“The jury’s verdict confirms that the rule of law serves to protect all persons in our community from vicious assaults, no matter the color of their skin,” U.S. Attorney Clare E. Connors said. “When people commit violent crimes against someone out of hatred for the victim’s race, the Department of Justice will ensure they face criminal consequences in a court of law.”

Kunzelman testified that he and his wife decided to move to Maui from Scottsdale, Arizona, after she was diagnosed with multiple sclerosis. He said his wife loved the island.

He said that a Hawaiian woman visited him in his dreams and told him to buy the dilapidated oceanfront house, which he and his wife purchased sight-unseen for $175,000 after coming across a listing for it online.

Kunzelman and his family never got to live in the home, he testified. They now reside in Puerto Rico.

He sat in the courtroom watching as the verdict was announced. He could not immediately be reached for comment afterward.

___

This story has been corrected to reflect that the defendant’s son is 3 years old, not 4.

Copyright © The Associated Press. All rights reserved. This material may not be published, broadcast, rewritten or redistributed.

AP

FILE - An election worker verifies a ballot on a screen inside the Maricopa County Recorders Office...
Associated Press

NOT REAL NEWS: A look at what didn’t happen this week

A roundup of some of the most popular but completely untrue stories and visuals of the week. None of these are legit, even though they were shared widely on social media. The Associated Press checked them out. Here are the facts: ___ Arizona election equipment was certified ahead of midterms CLAIM: Election equipment in Arizona […]
10 hours ago
FILE - Former President Donald Trump announces a third run for president as he speaks at Mar-a-Lago...
Associated Press

Prosecution resumes closing argument at Trump Org. trial

NEW YORK (AP) — Prosecutors resumed their closing argument Friday in the Trump Organization’s criminal tax fraud trial, promising to share previously unrevealed details about Donald Trump’s knowledge of a tax dodge scheme hatched by one of his top executives. “Donald Trump knew exactly what was going on with his top executives,” Assistant Manhattan District […]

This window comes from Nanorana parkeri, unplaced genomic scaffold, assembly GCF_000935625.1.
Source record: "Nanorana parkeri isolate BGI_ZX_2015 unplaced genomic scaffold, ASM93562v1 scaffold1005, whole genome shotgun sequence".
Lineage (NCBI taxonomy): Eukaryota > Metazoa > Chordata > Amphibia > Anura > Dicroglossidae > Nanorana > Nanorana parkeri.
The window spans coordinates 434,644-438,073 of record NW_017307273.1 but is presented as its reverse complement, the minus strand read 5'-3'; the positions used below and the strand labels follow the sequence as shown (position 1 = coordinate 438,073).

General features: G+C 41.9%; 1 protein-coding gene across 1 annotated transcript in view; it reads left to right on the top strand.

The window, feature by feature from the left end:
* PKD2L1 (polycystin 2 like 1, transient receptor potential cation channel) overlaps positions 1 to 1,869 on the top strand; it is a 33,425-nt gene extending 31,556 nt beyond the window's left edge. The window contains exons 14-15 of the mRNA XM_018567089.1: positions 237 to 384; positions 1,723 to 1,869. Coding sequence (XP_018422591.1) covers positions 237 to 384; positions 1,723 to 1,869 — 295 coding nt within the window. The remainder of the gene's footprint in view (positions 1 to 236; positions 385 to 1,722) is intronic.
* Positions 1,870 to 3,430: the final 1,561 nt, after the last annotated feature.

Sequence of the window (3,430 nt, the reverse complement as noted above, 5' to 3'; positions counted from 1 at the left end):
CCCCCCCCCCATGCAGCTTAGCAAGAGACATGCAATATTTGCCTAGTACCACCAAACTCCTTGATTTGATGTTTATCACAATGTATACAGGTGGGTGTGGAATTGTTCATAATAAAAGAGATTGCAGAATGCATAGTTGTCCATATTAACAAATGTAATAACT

10 hours ago
FILE - The FTX logo appears on home plate umpire Jansen Visconti's jacket at a baseball game with t...
Associated Press

The pandemic, Karens, crypto craziness: We’re over you, 2022

NEW YORK (AP) — The rudeness pandemic, the actual pandemic and all things gray. There’s a lot to leave behind when 2022 comes to a close as uncertainty rules around the world. The health crisis brought on the dawn of slow living, but it crushed many families forced to hustle for their lives. Karens went […]
10 hours ago
Residents wearing masks cross an intersection in Beijing, Friday, Dec. 2, 2022. More cities eased r...
Associated Press

WHO pleased to see China ease harsh zero COVID policies

LONDON (AP) — A top official at the World Health Organization said the U.N. agency was “pleased” to see China loosening some of its coronavirus restrictions, saying “it’s really important that governments listen to their people when the people are in pain.” At a press briefing on Friday, WHO emergencies director Dr. Michael Ryan said […]
10 hours ago
Associated Press

Top exec at pharmacy in deadly meningitis outbreak sentenced

BOSTON (AP) — A former co-owner of a Massachusetts compounding pharmacy at the center of a nationwide fungal meningitis outbreak that resulted in more than 100 patient deaths has been sentenced to a year in prison for conspiring to defraud the federal government. Gregory Conigliaro, 57, as the vice president and general manager of the […]
10 hours ago
FILE - Paul Whelan, a former U.S. marine who was arrested for alleged spying, listens to the verdic...
Associated Press

Brother of Russia-imprisoned American says contact resumed

MOSCOW (AP) — The family of Paul Whelan, an American imprisoned in Russia for espionage, said Friday that he has resumed contact after unexpectedly becoming unreachable in November. Along with WNBA star Brittney Griner, Whelan is the focus of efforts by the United States to arrange a prisoner swap with Russia. The Associated Press and […]
10 hours ago

Sponsored Articles

...
Quantum Fiber

Stream 4K and more with powerful, high-speed fiber internet

Picking which streaming services to subscribe to are difficult choices, and there is no room for internet that cannot handle increased demands.
...
Day & Night Air Conditioning, Heating and Plumbing

Here are 4 signs the HVAC unit needs to be replaced

Pool renovations and kitchen upgrades may seem enticing, but at the forefront of these investments arguably should be what residents use the most. In a state where summertime is sweltering, access to a functioning HVAC unit can be critical.
...
Day & Night Air Conditioning, Heating and Plumbing

Ways to prevent clogged drains and what to do if you’re too late

While there are a variety of ways to prevent clogged drains, it's equally as important to know what to do when you're already too late.
2 Hawaiian men guilty of hate crime in white man’s beating